Are you living your life to please others? If your day is centered around taking care of adults who don’t appreciate or respect your time and effort, then you’re putting your self-respect on the line. You may notice yourself overeating, overspending, or acting out any other self-sabotaging behaviors as a way of trying to create feelings of balance and harmony because you feel so frustrated like your time is not your own.
Do you often end up saying “yes” when you really want to say “no” to people? Does it make you feel so uncomfortable that you want something to eat just to take the edge off? You’re not alone. Food is associated with dopamine release and those happy chemicals cascading through our bodies helps us to instantly calm down and relax.
Women often come to me seeking my services because they have issues around food, particulary binging. Through my coaching, I help them understand that their compulsive eating is not the problem, but merely just a symptom of the real issue, stress.
There are many stresses that we can’t control, but there are others that are completely avoidable. Setting boundaries with other people and learning to feel entitled to say, “No” to unnecessary demands on your time is not easy. But it is so essential to being able to reduce your anxiety so that you can relax more and feel good about yourself.
We have become so accustomed to popping pills and shoving things in our mouths and bodies to take the edge off. You’re searching for the Advil at the first sign of a headache or discomfort. You don’t think twice about having that extra cup of coffee to stay awake or falling asleep on the sofa after dinner or waking up and starting your day at lunchtime. These are all subtle signs that your body is not functioning at it’s best. If you continue to ignore them, they only become more urgent and intense until one day you’re in the doctor’s office facing a diagnosis of an illness that you can’t ignore any more.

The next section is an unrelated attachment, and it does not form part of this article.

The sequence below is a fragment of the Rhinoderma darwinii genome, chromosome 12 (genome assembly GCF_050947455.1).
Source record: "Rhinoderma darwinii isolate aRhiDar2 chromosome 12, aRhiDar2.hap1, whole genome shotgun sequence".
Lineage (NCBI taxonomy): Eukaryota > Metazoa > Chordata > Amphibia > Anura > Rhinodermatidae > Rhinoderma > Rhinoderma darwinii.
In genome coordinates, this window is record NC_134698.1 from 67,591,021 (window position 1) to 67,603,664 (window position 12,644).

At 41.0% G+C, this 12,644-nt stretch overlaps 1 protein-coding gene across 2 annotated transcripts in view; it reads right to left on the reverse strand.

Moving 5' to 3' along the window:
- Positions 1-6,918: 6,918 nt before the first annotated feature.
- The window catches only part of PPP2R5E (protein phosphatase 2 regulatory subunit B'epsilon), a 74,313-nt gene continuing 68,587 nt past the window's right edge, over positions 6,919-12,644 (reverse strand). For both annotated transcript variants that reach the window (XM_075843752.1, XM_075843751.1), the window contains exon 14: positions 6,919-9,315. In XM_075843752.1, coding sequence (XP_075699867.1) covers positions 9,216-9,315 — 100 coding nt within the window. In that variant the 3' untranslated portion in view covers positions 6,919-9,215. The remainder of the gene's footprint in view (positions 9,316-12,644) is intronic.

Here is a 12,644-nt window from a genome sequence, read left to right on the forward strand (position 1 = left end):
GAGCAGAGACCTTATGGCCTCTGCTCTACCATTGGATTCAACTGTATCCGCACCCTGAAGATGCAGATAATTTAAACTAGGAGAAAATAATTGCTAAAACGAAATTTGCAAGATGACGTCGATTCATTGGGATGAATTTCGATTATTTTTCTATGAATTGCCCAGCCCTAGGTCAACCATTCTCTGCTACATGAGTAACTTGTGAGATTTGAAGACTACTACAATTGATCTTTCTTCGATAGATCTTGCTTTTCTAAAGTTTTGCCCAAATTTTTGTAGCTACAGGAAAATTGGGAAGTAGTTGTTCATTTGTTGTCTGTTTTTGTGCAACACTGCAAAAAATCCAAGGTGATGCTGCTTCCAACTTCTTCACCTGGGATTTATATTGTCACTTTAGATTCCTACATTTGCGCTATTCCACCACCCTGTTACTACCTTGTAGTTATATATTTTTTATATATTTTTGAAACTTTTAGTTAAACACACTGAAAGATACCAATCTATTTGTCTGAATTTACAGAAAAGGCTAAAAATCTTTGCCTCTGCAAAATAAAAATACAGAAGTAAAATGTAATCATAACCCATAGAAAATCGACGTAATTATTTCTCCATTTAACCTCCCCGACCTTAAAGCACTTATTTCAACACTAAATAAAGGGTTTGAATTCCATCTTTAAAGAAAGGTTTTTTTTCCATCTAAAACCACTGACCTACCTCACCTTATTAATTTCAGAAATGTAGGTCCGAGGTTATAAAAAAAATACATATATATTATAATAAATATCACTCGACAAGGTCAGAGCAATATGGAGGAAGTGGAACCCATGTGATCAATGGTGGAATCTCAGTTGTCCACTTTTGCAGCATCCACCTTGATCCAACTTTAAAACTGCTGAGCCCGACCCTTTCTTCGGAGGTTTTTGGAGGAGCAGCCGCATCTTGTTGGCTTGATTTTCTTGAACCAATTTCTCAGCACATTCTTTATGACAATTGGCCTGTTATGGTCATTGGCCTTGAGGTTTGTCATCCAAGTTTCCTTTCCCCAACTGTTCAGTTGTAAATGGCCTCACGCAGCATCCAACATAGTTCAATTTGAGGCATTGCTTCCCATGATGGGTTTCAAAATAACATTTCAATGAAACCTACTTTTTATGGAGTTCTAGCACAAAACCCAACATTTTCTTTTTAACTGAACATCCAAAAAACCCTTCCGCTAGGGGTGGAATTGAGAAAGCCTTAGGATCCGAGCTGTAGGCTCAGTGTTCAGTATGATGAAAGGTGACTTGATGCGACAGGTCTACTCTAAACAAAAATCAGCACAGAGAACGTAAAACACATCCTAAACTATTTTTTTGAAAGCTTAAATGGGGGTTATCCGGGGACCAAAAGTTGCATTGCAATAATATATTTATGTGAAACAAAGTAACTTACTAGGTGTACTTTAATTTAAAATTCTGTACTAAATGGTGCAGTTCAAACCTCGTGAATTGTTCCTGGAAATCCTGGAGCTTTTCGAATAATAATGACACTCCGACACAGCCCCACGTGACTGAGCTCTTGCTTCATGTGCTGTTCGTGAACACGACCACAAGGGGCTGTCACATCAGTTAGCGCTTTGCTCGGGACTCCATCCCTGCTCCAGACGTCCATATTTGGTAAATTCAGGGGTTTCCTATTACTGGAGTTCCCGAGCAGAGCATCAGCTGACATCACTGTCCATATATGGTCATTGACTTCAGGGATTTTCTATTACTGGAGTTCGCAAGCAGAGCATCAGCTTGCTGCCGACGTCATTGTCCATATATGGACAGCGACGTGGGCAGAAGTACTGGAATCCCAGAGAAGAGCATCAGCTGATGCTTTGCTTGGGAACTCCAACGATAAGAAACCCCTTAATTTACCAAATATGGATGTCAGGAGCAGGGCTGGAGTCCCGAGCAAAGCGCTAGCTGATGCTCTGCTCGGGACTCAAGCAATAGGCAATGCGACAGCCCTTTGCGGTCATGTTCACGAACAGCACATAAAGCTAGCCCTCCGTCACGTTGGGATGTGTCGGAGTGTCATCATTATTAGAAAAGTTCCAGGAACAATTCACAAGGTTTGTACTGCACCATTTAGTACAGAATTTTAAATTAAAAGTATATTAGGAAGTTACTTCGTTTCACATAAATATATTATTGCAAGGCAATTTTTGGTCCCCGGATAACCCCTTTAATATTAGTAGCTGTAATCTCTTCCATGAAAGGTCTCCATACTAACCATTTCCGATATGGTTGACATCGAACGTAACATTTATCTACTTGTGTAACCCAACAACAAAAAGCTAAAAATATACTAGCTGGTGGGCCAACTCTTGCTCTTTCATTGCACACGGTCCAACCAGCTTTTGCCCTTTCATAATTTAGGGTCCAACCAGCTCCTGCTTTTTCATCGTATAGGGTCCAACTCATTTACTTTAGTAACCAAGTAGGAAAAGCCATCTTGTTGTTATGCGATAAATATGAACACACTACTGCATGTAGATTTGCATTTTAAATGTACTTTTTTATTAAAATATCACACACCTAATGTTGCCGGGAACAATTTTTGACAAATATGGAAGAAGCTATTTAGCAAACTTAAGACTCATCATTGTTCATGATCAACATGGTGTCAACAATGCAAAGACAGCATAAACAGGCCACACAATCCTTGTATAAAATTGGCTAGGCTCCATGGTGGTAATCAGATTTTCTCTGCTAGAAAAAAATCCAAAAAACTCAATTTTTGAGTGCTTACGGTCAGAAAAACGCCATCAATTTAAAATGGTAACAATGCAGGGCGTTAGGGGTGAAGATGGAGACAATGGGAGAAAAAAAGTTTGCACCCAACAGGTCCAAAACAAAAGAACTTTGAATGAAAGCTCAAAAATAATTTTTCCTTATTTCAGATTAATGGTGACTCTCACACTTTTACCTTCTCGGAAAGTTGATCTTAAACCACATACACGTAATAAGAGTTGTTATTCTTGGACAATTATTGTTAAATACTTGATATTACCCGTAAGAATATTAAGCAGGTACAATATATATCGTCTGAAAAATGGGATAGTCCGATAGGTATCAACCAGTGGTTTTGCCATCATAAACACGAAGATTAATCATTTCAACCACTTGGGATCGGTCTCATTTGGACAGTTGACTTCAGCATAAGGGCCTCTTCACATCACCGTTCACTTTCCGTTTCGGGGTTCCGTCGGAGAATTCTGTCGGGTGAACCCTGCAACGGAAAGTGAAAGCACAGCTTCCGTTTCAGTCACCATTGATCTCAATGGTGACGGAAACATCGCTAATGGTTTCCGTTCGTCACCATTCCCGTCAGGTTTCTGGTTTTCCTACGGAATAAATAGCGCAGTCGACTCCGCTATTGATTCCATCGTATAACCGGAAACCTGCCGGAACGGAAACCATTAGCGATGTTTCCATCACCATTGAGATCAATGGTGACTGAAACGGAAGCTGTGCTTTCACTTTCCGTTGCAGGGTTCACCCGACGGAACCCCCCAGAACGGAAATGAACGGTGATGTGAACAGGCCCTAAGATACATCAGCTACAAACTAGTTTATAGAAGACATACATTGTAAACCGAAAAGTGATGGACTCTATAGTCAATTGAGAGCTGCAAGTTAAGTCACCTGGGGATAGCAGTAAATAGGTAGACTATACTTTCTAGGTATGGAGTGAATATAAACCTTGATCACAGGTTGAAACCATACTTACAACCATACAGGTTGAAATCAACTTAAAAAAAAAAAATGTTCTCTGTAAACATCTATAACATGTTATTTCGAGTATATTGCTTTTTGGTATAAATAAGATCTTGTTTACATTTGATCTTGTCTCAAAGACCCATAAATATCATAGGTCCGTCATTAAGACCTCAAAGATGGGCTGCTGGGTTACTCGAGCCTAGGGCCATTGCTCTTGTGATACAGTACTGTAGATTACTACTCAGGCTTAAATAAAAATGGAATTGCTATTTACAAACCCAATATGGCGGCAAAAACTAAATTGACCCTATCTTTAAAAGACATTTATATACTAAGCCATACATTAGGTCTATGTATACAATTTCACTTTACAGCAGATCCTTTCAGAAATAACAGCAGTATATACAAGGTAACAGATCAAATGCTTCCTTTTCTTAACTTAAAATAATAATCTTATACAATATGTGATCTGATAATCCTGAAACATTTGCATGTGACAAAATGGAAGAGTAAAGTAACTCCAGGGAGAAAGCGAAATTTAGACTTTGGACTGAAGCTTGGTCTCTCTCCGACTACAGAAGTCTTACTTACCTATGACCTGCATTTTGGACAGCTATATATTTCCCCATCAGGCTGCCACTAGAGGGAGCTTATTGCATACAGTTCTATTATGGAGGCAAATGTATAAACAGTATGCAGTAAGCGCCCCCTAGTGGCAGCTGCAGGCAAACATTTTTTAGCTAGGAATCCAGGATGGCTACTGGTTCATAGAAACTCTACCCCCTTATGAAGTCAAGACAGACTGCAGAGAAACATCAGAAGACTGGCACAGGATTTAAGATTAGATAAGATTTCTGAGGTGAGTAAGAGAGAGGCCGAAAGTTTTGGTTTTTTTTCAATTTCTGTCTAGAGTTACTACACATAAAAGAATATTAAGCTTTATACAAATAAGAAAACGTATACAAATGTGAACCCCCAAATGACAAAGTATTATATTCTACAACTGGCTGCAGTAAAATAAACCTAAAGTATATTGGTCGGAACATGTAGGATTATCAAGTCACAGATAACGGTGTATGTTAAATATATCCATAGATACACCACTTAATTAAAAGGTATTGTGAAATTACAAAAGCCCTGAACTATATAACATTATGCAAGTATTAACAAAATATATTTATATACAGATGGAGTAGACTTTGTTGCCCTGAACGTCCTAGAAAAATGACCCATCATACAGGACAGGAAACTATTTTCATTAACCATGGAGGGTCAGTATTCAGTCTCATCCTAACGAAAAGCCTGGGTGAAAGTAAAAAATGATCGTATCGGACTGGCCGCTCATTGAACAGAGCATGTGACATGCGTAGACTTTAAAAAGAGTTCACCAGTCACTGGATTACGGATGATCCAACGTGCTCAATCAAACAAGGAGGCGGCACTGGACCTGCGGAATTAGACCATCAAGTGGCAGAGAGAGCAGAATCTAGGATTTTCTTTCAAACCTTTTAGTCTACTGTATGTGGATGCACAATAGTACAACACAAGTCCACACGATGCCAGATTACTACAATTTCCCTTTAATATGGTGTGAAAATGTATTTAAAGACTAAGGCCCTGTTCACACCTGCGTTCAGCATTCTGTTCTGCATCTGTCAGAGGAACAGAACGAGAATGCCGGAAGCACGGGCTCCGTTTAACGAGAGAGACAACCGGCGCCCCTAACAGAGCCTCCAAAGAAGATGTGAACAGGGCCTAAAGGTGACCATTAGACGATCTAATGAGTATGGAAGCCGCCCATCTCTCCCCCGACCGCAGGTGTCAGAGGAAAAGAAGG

Do you consider yourself less important than other people?
If you grew up in a household where the people around you struggled with illness, drug or alcohol issues or depression, you learned to play the role of the emotional rescuer, and you may possibly be repeating the same pattern in your life now.
In 2006, I did one of my Juicy Woman seminars for a local group of women. Mary is a mature woman with a family. She shared with our group that throughout her life she was taught to care for others, set aside her needs and make certain that everyone around her was happy. She admitted that deep down, in her heart, she considered her needs as less important than anyone else’s.
Her life centered on what other people thought about her. She did her best to get everybody to like her so she always went out of her way to please everyone. Mary never felt comfortable saying, “No.” She reasoned that she didn’t want to let anyone down or hurt their feelings.
Sadly she attracted people in her life who took advantage of her kindness and had little respect for her. Without consciously being aware of it, she realized that she had allowed herself to be treated like a doormat.
One day she went to the doctor for a routine exam and she was told that she had cancer. The doctor explained to her about the deleterious effects of stress on the body and told her that she had to make some choices. She had to change her lifestyle and make herself a priority.
That’s when she realized that if she were to survive, she had to weed out the things in her life that were toxic. She started by saying, “No.”
Some people just disappeared from her life, some learned to respect her more. With that small word, came great power for Mary.
Today Mary is a cancer survivor.
She says along the road to remission, she lost a few “friends” and acquaintances, and she regained her sense of self.
She told the group that it was a hard and painful lesson but today she now knows that she is worth caring for and loving. If you are, then, you must break free of your tendency to take care of stop being an emotional rescuer because you will never get a chance to live your life.
When you start saying, “No” and setting boundaries with other people, you are able to pursue your own life. Many times we eat because we’re frustrated thinking that we can’t, won’t or don’t have what it takes to do something that we love. Too many of us, busy women think that life is too short and it’s a waste of time to do something for ourselves. Now without fail, each week Mary sets aside time for herself to do things that make her feel good. She gets a massage, a pedicure and a manicure. She also takes classes and goes out to lunch with friends. Mary learned a very wise lesson. She stopped being an emotional rescuer. How about you? Are you an emotional rescuer? If so, what are you willing to do to make it clear to yourself and others that your needs are important too?
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